“Red Hat Enterprise Linux 6.5 provides the innovation expected from the industry’s leading enterprise Linux operating system while also delivering a mature platform for business operations, be it standardizing operating environments or supporting critical applications. The newest version of Red Hat Enterprise Linux 6 forms the building blocks of the entire Red Hat portfolio, including OpenShift and OpenStack, making it a perfect foundation for enterprises looking to explore the open hybrid cloud.”

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Linux geezers need fresh meat

command linux

Open saucers have a breeding problem. The generation of those who started developing Linux and similar software are getting old and there are no over-enthusiastic young bucks seeking to take their place.

A report from the Linux Foundation with the title “Who Writes Linux” indicates the Linux kernel has been the work of more than 11,000 developers collaborating for more than 20 years.

While this level of participation and volume of activity is unprecedented, and serves as a model to which most open source projects aspire to, all this is under threat because of a shift in the demographics of the members, the report warned.

The problem was first flagged during the Linux Collaboration Summit in 2010, Jonathan Corbet, editor in chief of the Linux Weekly News  asked a group of top Linux kernel developers if the kernel developer crew was getting too old?

He apparently noticed the sizes, and ages of the developers and noting that grey hair was common along with a tendency to scream at young people to get off their lawn.

Analysis of contributions to the Linux kernel Git repository, by software development analysis company Bitergia, revealed that the older generations are becoming less active and the younger generations smaller than six years ago.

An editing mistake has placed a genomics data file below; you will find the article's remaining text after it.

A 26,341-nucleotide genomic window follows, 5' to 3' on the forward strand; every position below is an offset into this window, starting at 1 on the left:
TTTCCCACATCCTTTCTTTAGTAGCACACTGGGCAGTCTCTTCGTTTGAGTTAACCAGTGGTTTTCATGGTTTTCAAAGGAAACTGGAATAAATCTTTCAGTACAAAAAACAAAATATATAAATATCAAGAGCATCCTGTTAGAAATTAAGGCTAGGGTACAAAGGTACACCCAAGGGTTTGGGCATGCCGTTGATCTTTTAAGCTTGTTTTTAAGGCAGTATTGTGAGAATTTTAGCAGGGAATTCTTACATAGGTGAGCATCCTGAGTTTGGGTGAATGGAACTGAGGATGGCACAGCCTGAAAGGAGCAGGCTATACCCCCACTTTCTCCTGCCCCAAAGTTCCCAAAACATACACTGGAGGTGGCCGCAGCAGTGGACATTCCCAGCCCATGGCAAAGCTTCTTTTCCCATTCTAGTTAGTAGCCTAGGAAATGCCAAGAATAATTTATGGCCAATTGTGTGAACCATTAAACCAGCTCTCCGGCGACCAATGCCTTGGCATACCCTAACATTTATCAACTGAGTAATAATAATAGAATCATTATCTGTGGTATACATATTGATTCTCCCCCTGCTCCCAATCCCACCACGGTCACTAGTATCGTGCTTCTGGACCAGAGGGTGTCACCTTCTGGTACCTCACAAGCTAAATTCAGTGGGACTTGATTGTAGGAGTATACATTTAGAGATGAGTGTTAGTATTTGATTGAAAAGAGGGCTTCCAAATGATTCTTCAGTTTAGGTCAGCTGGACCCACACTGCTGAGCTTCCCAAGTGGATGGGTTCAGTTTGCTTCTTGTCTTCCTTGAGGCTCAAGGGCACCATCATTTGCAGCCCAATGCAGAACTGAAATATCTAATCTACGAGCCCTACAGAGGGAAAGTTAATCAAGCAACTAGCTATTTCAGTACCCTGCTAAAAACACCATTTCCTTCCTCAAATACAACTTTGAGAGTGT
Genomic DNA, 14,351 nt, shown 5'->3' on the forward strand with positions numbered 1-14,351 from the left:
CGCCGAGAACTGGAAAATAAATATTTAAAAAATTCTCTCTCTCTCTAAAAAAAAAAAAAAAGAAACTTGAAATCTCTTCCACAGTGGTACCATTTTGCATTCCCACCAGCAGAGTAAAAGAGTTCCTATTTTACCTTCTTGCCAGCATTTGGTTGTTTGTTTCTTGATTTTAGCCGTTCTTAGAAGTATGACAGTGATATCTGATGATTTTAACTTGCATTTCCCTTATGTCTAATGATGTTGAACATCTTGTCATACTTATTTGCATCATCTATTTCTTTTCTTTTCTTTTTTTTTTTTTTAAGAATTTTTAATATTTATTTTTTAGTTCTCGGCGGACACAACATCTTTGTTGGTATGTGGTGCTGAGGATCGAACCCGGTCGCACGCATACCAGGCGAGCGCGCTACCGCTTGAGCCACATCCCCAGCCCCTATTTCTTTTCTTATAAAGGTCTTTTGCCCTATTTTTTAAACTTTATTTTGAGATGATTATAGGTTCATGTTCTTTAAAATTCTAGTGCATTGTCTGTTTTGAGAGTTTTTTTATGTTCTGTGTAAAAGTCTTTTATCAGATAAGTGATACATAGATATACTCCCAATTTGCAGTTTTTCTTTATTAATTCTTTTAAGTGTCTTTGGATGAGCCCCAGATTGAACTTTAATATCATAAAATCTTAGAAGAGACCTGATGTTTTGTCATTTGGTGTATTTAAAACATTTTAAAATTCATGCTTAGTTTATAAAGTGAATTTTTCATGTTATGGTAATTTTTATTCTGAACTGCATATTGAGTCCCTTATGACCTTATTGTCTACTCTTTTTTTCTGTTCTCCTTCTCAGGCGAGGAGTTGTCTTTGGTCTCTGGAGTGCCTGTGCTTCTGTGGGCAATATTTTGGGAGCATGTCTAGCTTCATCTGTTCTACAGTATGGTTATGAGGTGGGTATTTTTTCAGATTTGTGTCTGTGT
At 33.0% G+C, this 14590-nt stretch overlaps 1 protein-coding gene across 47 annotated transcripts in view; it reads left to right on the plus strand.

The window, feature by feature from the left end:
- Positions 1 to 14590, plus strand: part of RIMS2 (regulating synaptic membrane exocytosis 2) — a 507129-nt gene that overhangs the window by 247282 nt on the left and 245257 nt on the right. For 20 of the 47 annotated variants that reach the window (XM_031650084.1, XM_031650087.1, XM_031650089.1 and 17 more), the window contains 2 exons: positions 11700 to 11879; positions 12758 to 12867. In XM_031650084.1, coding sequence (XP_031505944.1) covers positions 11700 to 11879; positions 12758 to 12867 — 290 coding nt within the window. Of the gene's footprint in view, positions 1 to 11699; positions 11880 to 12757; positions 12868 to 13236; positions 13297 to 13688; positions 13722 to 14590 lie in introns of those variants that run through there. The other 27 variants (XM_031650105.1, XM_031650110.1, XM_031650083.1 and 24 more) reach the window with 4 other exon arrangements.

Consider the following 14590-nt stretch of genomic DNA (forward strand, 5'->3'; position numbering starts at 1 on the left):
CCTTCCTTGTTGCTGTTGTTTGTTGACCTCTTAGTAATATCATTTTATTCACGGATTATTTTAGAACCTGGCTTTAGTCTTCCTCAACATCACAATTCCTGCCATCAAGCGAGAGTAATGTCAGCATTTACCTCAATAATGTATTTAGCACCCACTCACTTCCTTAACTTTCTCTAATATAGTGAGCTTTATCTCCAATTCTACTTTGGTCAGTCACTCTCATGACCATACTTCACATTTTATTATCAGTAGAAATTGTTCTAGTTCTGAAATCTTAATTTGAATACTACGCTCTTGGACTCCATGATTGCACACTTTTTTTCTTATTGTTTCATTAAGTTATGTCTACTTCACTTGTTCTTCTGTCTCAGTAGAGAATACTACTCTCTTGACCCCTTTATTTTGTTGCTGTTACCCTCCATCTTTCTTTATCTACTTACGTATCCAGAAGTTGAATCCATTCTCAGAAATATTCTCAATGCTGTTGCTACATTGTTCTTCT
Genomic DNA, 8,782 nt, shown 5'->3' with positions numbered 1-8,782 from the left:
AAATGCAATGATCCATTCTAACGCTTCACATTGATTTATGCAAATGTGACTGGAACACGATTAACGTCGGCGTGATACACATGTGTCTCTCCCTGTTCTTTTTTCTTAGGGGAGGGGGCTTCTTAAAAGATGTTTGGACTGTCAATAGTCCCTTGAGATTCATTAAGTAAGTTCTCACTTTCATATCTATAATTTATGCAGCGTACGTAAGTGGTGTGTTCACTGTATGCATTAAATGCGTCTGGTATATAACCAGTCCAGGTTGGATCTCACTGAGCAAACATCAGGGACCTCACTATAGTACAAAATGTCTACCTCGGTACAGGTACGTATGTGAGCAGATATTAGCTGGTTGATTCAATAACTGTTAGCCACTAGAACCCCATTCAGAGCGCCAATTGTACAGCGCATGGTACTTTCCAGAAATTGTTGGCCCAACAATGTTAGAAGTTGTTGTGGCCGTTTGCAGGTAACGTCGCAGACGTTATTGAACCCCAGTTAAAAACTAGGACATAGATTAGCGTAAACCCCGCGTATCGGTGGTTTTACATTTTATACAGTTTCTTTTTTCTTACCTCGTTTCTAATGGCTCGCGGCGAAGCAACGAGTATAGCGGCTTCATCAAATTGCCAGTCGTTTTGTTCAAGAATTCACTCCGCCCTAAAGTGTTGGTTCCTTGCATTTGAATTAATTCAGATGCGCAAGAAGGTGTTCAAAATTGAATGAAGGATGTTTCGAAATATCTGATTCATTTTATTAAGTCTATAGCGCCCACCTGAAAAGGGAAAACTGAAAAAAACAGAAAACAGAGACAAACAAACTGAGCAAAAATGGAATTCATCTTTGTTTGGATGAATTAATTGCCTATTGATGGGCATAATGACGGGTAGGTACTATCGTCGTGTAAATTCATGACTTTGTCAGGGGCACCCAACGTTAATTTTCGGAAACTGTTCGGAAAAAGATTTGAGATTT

The Linux Foundation, and others in the Linux community, are undertaking initiatives to bring in new developers to participate in the kernel. For example, reaching out to hobbyist developers to attend the kernel Summit.

The summit is apparently giving newcomers the chance to meet and greet some of the key Linux kernel contributors. There  will be a networking opportunity for women in open source to connect and learn from each other, presumably without the snide comments from the blokes which has bedevilled such events in the past.

There will be scholarships for women who want to attend LinuxCon and CloudOpen but are not sponsored by a company or do not have personal funds to attend

An Outreach Program for Women has been so successful that its contributions to the version 3.12 of the Kernel rank 11th, by number of lines of code, among the top contributing organisations; above IBM and Samsung, for example.

The foundation thinks that a natural way of promoting the participation of younger people in the Linux kernel development is to reach out to colleges and universities to host training activities where students and faculty learn the ropes of how to contribute to the kernel.

Source: TechEye